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Bremelanotide, sold under the brand name Vyleesi, is a medication used to treat low sexual desire in women.[1][2][3] It is given by an injection into the fat of the thigh or abdomen.[1]

Bremelanotide
Bremelanotide structure.svg
Clinical data
Pronunciation/ˌbrɛmɪˈlænətd/ (About this soundlisten)
Trade namesVyleesi
SynonymsPT-141; Rekynda
Routes of
administration
Subcutaneous injection[1]
ATC code
  • None
Legal status
Legal status
Pharmacokinetic data
BioavailabilitySC: ~100%[1]
Protein binding21%[1]
MetabolismHydrolysis of peptide bonds[1]
Elimination half-life2.7 hours[1]
ExcretionUrine: 64.8%
Feces: 22.8%
Identifiers
CAS Number
PubChem CID
ChemSpider
UNII
KEGG
ChEMBL
Chemical and physical data
FormulaC50H68N14O10
Molar mass1025.2 g/mol g·mol−1
3D model (JSmol)
  (verify)

The medication is a peptide and acts as an agonist of the melanocortin receptors.[1][3]

Bremelanotide was developed by Palatin Technologies and was approved for use in the United States by the Food and Drug Administration (FDA) in June 2019.[2]

Contents

Medical usesEdit

Bremelanotide is used to treat hypoactive sexual desire disorder (HSDD).[1]

ContraindicationsEdit

Due to its effects on blood pressure (generally a transient increase in systolic blood pressure by 6 mmHg, and diastolic blood pressure by 3 mmHg), bremelanotide is considered contraindicated in people with uncontrolled high blood pressure or cardiovascular disease.[1] As long as bremelanotide is not used more than once in one day, it is not expected to cause more severe increases in blood pressure.[1]

Side effectsEdit

The most frequently encountered side effect of bremelanotide is nausea (40.0%), which may be intolerable to some people.[1] The use of anti-nausea medications (e.g. ondansetron) prior to administration of bremelanotide may help to reduce the nausea.[1] Other side effects may include flushing (20.3%), injection site reactions (13.2%), headache (11.3%), vomiting (4.8%), cough (3.3%), fatigue (3.2%), hot flushes (2.7%), paresthesia (2.6%), dizziness (2.2%), and nasal congestion (2.1%).[1][4][5] Discoloration of the skin, specifically hyperpigmentation, may occur—especially if bremelanotide is used more than 8 times in one month.[1] The discoloration may not resolve upon stopping use of bremelanotide, and may occur on the face, gums, or breasts.[1] Experiments in animals, even at high doses, failed to find any negative consequence of bremelanotide on fertility.[1]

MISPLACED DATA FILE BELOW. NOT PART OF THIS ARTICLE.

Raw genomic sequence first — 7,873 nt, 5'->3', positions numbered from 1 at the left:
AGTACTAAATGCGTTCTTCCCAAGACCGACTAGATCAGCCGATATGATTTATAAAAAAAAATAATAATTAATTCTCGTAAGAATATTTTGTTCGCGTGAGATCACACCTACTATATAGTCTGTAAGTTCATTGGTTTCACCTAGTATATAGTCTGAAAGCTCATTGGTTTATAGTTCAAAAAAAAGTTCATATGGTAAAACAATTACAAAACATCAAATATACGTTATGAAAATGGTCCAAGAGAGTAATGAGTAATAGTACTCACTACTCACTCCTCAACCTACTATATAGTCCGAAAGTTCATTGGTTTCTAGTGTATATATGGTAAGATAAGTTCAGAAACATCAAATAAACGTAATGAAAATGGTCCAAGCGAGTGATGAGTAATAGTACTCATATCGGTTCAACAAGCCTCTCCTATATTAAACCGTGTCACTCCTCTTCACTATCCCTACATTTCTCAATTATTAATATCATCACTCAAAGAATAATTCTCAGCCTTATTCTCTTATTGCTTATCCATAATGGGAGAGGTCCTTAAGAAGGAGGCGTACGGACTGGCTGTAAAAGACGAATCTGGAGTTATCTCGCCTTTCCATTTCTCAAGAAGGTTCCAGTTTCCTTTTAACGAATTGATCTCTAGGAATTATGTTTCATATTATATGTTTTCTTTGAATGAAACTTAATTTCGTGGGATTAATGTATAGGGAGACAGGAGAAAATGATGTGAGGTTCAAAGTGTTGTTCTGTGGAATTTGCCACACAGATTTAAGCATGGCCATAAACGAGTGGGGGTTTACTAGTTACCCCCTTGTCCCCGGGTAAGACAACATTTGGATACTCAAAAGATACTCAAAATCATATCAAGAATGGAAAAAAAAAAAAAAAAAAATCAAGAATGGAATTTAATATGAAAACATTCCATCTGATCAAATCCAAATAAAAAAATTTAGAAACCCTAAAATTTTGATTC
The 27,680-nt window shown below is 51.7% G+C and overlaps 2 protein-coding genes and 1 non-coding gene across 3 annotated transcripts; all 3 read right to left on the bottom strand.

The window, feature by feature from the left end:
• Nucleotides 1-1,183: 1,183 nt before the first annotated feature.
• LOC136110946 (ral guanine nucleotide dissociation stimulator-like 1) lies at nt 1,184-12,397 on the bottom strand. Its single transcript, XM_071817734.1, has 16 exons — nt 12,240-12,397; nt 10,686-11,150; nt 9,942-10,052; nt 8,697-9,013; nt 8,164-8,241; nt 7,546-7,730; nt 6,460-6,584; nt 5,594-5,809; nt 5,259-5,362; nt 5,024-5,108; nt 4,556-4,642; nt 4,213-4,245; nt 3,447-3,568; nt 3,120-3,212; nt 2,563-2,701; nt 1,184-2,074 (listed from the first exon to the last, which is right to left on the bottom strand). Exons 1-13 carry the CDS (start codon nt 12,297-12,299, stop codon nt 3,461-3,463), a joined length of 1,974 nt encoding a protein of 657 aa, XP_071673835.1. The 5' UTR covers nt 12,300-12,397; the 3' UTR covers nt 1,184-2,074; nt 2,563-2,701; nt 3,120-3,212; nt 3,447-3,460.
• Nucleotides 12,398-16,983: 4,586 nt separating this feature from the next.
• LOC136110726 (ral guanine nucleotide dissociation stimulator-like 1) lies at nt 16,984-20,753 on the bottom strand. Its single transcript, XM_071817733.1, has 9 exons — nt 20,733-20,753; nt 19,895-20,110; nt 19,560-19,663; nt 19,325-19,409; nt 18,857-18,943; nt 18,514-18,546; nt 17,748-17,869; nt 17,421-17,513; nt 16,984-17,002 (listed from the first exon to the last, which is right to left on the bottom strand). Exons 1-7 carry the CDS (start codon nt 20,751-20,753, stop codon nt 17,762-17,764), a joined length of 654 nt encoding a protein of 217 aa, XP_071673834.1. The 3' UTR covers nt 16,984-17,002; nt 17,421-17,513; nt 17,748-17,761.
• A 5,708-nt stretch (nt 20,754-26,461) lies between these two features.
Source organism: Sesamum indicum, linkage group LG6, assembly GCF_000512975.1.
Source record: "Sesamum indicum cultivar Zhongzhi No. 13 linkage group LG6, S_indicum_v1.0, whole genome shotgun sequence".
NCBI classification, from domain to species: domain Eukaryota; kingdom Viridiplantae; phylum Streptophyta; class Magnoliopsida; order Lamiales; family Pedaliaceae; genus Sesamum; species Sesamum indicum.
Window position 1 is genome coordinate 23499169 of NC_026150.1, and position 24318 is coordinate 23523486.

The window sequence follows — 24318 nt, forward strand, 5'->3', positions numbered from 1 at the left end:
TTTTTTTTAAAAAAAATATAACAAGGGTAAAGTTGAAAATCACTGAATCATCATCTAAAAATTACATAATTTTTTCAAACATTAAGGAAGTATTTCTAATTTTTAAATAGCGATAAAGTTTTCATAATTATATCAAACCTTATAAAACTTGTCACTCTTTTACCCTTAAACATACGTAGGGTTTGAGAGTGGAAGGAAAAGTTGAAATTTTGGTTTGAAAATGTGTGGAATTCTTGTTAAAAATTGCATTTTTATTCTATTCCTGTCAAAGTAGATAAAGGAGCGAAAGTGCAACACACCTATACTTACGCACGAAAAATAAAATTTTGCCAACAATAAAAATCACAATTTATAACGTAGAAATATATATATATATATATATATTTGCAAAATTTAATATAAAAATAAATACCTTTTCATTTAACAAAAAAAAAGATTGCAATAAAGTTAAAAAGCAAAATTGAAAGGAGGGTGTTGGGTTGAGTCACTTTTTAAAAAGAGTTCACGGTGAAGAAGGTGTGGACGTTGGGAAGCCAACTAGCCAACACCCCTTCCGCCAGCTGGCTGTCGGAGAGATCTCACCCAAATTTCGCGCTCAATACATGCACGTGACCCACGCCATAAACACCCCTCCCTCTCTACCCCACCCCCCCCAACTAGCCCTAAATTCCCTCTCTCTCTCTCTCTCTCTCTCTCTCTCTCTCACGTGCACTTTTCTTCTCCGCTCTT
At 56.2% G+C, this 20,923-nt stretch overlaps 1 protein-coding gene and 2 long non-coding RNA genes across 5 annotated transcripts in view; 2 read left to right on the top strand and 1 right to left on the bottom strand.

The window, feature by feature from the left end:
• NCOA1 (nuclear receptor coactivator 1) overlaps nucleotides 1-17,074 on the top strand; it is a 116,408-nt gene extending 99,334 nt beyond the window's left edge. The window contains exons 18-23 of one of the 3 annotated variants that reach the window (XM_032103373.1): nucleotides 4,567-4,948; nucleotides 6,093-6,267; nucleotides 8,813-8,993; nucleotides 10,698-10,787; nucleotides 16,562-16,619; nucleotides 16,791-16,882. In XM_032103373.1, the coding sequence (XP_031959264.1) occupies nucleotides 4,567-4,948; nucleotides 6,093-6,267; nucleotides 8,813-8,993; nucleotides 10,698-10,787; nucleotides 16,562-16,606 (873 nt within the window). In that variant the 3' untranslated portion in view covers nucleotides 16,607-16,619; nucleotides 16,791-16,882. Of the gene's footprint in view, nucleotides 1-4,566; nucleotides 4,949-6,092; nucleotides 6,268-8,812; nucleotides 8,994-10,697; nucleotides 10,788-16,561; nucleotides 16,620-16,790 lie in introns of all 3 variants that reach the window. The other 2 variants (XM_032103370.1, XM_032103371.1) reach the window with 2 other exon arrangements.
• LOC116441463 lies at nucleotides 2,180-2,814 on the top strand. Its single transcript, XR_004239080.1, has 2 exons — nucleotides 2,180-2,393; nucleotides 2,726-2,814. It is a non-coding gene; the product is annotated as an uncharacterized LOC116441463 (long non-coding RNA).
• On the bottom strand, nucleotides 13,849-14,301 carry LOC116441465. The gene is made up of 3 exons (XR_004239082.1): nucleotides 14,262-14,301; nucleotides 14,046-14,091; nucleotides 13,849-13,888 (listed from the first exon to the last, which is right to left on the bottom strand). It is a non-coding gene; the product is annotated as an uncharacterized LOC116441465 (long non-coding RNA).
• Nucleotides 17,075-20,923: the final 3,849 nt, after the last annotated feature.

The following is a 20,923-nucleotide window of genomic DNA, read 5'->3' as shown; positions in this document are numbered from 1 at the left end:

InteractionsEdit

Bremelanotide does not meaningfully interact with alcohol, unlike flibanserin (for which the interaction with alcohol is a major barrier to its use).[6][7] However, bremelanotide does interact with certain medications that people take by mouth. By slowing gastric motility, bremelanotide is thought to reduce the oral absorption (bioavailability) of certain medications, such as naltrexone and indomethacin.[1]

PharmacologyEdit

PharmacodynamicsEdit

Bremelanotide is a non-selective agonist of the melanocortin receptors, MC1 through MC5 (with the exception of MC2, the receptor of ACTH), but acting primarily as an MC3 and MC4 receptor agonist.[8][4][9]